Ongwediva-The Namibia Chamber of Commerce and Industry (NCCI) Northern Branch has welcomed the tax amnesty announced late last year by government.
According to NCCI northern branch chairperson, Tomas Iindji, it is common knowledge that tax amnesties by governments do not come around often. Thus people should take the rare opportunity and get their tax affairs in order.
Late last year, government announced it has granted tax amnesty starting from February 1, 2017, with penalties waived 100 percent and interest reduced by 80 percent provided the outstanding capital is paid in full.
Iindji has, however, urged business people to commit to paying taxes, maintaining that everyone – including individuals, organizations and businesses – must pay their share of tax.
According to him, the business community is the major source of revenue for the government and tax revenues are used to fund the developmental projects such as construction and maintenance of roads, schools and hospitals, among others.
“The outcry over equality means there is little sympathy for people who have built up wealth without paying tax. We thank the government for such consideration and urge our members to honour their tax obligations,” said Iindji.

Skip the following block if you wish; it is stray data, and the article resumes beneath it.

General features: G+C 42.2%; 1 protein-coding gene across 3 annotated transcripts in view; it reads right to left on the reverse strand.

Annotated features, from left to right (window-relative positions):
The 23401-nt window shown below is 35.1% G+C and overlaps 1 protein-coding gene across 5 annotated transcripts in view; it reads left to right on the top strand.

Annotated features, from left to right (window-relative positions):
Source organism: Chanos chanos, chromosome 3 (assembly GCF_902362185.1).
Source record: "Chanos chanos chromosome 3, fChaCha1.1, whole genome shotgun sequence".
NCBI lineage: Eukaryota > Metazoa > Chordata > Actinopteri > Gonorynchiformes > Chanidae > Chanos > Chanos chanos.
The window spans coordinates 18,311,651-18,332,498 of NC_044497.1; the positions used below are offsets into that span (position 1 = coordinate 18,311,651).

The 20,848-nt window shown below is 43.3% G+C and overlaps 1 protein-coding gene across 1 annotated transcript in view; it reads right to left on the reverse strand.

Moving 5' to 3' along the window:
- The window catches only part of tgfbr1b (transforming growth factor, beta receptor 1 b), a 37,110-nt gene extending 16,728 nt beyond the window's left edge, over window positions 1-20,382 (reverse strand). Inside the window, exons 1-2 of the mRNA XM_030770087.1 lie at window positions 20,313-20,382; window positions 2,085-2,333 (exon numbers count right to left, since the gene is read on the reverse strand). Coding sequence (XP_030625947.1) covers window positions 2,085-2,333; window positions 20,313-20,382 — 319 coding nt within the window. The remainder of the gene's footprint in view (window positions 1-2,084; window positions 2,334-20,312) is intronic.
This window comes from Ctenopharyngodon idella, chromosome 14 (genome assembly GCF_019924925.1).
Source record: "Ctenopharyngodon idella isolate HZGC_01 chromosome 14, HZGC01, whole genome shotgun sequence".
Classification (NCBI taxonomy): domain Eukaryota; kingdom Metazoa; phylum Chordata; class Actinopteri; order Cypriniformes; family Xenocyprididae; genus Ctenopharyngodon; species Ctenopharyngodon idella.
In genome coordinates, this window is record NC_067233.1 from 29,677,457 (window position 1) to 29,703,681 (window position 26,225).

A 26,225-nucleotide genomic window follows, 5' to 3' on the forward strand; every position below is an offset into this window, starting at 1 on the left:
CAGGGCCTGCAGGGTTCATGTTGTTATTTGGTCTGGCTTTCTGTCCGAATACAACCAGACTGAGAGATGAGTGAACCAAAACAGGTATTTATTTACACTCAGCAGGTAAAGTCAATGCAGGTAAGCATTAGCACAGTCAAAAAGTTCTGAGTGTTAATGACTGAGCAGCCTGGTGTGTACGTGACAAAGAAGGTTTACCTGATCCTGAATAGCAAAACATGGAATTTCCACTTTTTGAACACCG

Furthermore, Iindji urged authorities to speed up the process leading up to the enactment of the Consumer Protection Act.
According to him, the consumers Act will empower consumers to lodge complaints where wronged by service providers, while it will promote ethical business practice.
“Consumer Protection Act covers a wide range of topics, including but not necessarily limited to product liability, privacy rights, unfair business practices, fraud, misrepresentation, and other consumer/business interactions. This Act is pivotal for our development agenda in many ways. Among others, the law will force service providers to explain their products and services better and vehemently protect the interests of the consumer,” he said.
Iindji further added that consumer protection and consumer advocacy bring the intentions of the company and products together with the needs of the customers and the market that they are operating.
Furthermore, the Act will also compel companies to provide detailed information about their products.
By divulging contents and properties of their products, producers are guaranteeing that their products are safe. Moreover, the Consumer Protection Act is expected to promote a fair, accessible and sustainable marketplace for consumer products and services, establish national norms and standards to ensure adequate consumer protection and give guidelines for improved standards of consumer information that will prohibit unfair marketing or other unfair business practices, among others.
“Namibians should enjoy the same rights as consumers from suppliers, especially those who offer similar products in their home countries but don’t offer it once goods are imported. Daily, one reads in the international press how consumer settlement takes place globally but Namibian consumers bear the loss due to the capital strength of the suppliers,” said Iindji.